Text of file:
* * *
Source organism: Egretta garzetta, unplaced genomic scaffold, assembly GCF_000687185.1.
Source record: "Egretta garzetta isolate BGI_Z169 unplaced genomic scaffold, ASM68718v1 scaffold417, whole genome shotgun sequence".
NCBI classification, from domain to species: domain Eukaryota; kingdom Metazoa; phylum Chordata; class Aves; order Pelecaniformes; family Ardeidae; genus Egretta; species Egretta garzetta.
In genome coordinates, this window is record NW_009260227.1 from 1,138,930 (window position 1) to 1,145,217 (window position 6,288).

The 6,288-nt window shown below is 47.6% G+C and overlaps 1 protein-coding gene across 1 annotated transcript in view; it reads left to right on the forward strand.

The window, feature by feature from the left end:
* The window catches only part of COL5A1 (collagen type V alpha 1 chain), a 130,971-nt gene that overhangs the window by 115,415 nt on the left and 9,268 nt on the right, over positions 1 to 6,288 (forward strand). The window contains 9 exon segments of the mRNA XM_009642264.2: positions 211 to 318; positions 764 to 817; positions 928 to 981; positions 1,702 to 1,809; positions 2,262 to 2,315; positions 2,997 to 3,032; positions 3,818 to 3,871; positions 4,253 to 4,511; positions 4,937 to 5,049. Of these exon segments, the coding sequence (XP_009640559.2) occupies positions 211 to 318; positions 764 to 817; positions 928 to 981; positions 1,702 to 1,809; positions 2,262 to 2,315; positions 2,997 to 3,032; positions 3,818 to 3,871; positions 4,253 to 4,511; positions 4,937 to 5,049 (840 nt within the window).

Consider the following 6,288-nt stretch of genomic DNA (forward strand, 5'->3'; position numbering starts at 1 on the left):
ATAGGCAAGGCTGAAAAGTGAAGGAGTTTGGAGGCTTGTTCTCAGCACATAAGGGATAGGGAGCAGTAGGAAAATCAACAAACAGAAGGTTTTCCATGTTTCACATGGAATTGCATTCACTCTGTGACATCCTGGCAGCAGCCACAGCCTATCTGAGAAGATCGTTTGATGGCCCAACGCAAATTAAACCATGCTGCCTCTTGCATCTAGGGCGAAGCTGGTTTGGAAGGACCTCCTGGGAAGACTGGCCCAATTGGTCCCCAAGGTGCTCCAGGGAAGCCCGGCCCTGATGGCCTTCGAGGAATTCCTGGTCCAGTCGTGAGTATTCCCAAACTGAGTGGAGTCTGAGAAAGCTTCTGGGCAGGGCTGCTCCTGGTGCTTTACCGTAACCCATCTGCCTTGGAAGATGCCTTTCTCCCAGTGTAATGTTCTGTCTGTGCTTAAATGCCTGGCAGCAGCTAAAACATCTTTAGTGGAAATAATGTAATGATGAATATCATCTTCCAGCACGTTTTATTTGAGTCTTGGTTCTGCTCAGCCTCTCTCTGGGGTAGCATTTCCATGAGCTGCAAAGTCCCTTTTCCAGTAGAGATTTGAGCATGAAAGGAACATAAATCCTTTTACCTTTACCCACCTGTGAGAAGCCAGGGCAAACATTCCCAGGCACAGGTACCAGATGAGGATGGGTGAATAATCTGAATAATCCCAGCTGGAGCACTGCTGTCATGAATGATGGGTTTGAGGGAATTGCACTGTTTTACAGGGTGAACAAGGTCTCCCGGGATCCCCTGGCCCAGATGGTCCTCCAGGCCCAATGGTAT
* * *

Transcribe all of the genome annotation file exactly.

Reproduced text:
Source organism: Egretta garzetta, unplaced genomic scaffold, assembly GCF_000687185.1.
Source record: "Egretta garzetta isolate BGI_Z169 unplaced genomic scaffold, ASM68718v1 scaffold417, whole genome shotgun sequence".
NCBI classification, from domain to species: domain Eukaryota; kingdom Metazoa; phylum Chordata; class Aves; order Pelecaniformes; family Ardeidae; genus Egretta; species Egretta garzetta.
In genome coordinates, this window is record NW_009260227.1 from 1,138,930 (window position 1) to 1,145,217 (window position 6,288).

The 6,288-nt window shown below is 47.6% G+C and overlaps 1 protein-coding gene across 1 annotated transcript in view; it reads left to right on the forward strand.

The window, feature by feature from the left end:
* The window catches only part of COL5A1 (collagen type V alpha 1 chain), a 130,971-nt gene that overhangs the window by 115,415 nt on the left and 9,268 nt on the right, over positions 1 to 6,288 (forward strand). The window contains 9 exon segments of the mRNA XM_009642264.2: positions 211 to 318; positions 764 to 817; positions 928 to 981; positions 1,702 to 1,809; positions 2,262 to 2,315; positions 2,997 to 3,032; positions 3,818 to 3,871; positions 4,253 to 4,511; positions 4,937 to 5,049. Of these exon segments, the coding sequence (XP_009640559.2) occupies positions 211 to 318; positions 764 to 817; positions 928 to 981; positions 1,702 to 1,809; positions 2,262 to 2,315; positions 2,997 to 3,032; positions 3,818 to 3,871; positions 4,253 to 4,511; positions 4,937 to 5,049 (840 nt within the window).

Consider the following 6,288-nt stretch of genomic DNA (forward strand, 5'->3'; position numbering starts at 1 on the left):
ATAGGCAAGGCTGAAAAGTGAAGGAGTTTGGAGGCTTGTTCTCAGCACATAAGGGATAGGGAGCAGTAGGAAAATCAACAAACAGAAGGTTTTCCATGTTTCACATGGAATTGCATTCACTCTGTGACATCCTGGCAGCAGCCACAGCCTATCTGAGAAGATCGTTTGATGGCCCAACGCAAATTAAACCATGCTGCCTCTTGCATCTAGGGCGAAGCTGGTTTGGAAGGACCTCCTGGGAAGACTGGCCCAATTGGTCCCCAAGGTGCTCCAGGGAAGCCCGGCCCTGATGGCCTTCGAGGAATTCCTGGTCCAGTCGTGAGTATTCCCAAACTGAGTGGAGTCTGAGAAAGCTTCTGGGCAGGGCTGCTCCTGGTGCTTTACCGTAACCCATCTGCCTTGGAAGATGCCTTTCTCCCAGTGTAATGTTCTGTCTGTGCTTAAATGCCTGGCAGCAGCTAAAACATCTTTAGTGGAAATAATGTAATGATGAATATCATCTTCCAGCACGTTTTATTTGAGTCTTGGTTCTGCTCAGCCTCTCTCTGGGGTAGCATTTCCATGAGCTGCAAAGTCCCTTTTCCAGTAGAGATTTGAGCATGAAAGGAACATAAATCCTTTTACCTTTACCCACCTGTGAGAAGCCAGGGCAAACATTCCCAGGCACAGGTACCAGATGAGGATGGGTGAATAATCTGAATAATCCCAGCTGGAGCACTGCTGTCATGAATGATGGGTTTGAGGGAATTGCACTGTTTTACAGGGTGAACAAGGTCTCCCGGGATCCCCTGGCCCAGATGGTCCTCCAGGCCCAATGGTAT